Just over 9 months ago Padraig Cunningham posted the idea on the club forum about a group cycling the wild Atlantic way from Tralee to Westport. This simple post set the cogs in motion for an amazing four days in May this year! The logistics were for the club car or van to take down as many bikes as could fit and the gang would take the train down to Tralee and the train back from Westport.

Starting in Tralee on Thursday morning, the adventure began with a heavy downpour. We quickly made our way out of the town and towards Ardfert. From there we had the feel of being on the Wild Atlantic Way; just beyond the flat fields ahead you could feel the ocean, the hilly headland by Ballyheige was omnipresent (as were other geographical features for most of the trip) and the roads twisted through loads of one off houses positioned to appreciate the view of the Atlantic. The wind towards Ballybunion was strong and as we climbed the little bump out of the town, the deep blue ocean emerged from behind the houses. We took a small narrow road and caught a brief glimpse of some spectacular cliffs (Bromore cliffs). The road curled back along the Shannon estuary with the wind behind us as we arrived in Tarbert.

Waiting for the ferry, an American tourist came over who was a big cyclist with a team called Numb Nuts in Colorado. Sarah-Jane was driving the car and in the queue to get the ferry alongside us. Tara collected the money for the ferry crossing for the group and we all rolled on together. Kevin was first in the queue for a good cuppa tea and we stood by the bikes and had a chat.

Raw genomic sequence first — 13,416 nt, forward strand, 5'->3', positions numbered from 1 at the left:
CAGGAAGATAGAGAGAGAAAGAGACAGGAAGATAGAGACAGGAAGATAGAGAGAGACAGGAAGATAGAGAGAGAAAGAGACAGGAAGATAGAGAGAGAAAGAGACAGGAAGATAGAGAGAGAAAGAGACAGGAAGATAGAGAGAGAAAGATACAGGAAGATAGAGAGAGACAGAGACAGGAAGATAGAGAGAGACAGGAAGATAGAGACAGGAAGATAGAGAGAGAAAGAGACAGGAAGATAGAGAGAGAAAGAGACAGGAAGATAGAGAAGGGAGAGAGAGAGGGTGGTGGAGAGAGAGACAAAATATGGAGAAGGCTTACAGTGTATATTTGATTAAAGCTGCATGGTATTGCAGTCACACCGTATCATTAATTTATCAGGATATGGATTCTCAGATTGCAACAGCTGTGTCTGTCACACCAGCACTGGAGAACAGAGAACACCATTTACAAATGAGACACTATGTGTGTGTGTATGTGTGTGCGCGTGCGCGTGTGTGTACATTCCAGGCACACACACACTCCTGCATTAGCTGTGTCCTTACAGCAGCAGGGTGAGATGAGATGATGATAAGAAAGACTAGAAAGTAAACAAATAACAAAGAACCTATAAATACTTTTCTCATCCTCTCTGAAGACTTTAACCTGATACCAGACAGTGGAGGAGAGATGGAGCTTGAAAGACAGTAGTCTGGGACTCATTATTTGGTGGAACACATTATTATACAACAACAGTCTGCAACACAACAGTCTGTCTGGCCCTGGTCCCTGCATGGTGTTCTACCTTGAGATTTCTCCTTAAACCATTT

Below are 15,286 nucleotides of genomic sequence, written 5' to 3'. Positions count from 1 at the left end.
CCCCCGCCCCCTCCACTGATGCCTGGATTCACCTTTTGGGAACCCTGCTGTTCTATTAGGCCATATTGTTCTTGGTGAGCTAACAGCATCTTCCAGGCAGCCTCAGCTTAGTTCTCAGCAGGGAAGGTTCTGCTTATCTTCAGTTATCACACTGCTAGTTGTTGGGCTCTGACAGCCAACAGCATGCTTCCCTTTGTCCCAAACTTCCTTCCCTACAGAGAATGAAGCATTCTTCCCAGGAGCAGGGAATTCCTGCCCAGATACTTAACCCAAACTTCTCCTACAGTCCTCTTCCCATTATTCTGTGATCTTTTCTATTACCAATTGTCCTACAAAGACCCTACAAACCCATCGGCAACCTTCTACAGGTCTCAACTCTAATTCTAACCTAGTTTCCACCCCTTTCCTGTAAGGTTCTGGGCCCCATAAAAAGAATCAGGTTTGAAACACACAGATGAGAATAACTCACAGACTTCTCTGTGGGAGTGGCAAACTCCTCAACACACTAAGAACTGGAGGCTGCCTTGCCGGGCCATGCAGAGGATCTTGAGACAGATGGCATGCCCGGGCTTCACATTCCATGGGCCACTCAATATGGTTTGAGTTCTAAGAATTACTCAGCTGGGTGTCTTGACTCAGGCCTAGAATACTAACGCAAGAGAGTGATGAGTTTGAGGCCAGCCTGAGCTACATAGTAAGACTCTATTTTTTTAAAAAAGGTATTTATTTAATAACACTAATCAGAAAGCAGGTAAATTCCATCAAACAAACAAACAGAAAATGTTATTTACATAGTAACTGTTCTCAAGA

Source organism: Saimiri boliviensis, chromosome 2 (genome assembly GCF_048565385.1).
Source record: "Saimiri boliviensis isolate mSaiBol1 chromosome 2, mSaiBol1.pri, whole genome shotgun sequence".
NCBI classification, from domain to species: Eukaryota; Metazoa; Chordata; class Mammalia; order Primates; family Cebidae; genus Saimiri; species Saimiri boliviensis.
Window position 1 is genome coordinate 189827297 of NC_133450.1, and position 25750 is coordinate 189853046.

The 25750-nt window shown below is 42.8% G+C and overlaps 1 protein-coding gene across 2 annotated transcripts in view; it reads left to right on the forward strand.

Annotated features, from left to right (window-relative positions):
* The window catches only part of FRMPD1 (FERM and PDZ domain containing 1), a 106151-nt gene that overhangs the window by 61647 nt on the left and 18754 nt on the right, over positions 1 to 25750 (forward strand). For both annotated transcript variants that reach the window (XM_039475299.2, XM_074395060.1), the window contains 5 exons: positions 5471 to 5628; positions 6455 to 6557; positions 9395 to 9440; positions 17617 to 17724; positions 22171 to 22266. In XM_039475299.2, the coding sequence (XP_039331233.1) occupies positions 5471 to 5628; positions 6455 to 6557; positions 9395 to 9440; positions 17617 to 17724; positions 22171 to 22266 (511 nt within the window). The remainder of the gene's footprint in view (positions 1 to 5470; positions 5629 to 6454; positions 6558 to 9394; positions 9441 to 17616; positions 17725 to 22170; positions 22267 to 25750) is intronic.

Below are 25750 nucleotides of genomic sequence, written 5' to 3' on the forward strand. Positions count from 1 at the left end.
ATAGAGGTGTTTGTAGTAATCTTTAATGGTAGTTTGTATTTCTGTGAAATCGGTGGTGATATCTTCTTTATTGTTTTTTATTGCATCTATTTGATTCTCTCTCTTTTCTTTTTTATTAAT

On the other side, we stayed together into the wind to Kilkee where we had a good lunch and coffee. We had the pleasant undulating coastal roads of Clare with a favourable wind, frequently giving us views of the Atlantic and we arrived in Lahinch for an ice cream. Sarah-Jane had cycled back to us after leaving the car and all the bags in Doolin and we cycled back via Liscannor and the Cliffs of Moher. We turned in to take a good look at the cliffs and descended into Doolin with a good 150km on the clock.

           The Cliffs of Moher

Friday’s forecast was for heavy rain in the morning so with a shorter day ahead of about 85km, we decided to have a later breakfast and leave at about the half ten mark. Sure enough the rain pounded down during the early morning but after our long breakfast when we hit the road, it had completely subsided. Padraig was driving the car but cycled to Ballyvaughan before turning back inland over the Corkscrew back to Doolin. The limestone landscape along that coast was stunning

           In the Limestone Landscape

Further on we weaved our way into Kinvara and Clarinbridge, turning into the wind onto a quiet coastal road at Maree/Rinville before entering a busy Oranmore and into the wind again to Galway. Once in Galway we relaxed outside a pub on Shop Street before dinner at the Huntsman where Adrian’s brother from the Challenge Cycling Club joined us for a bit.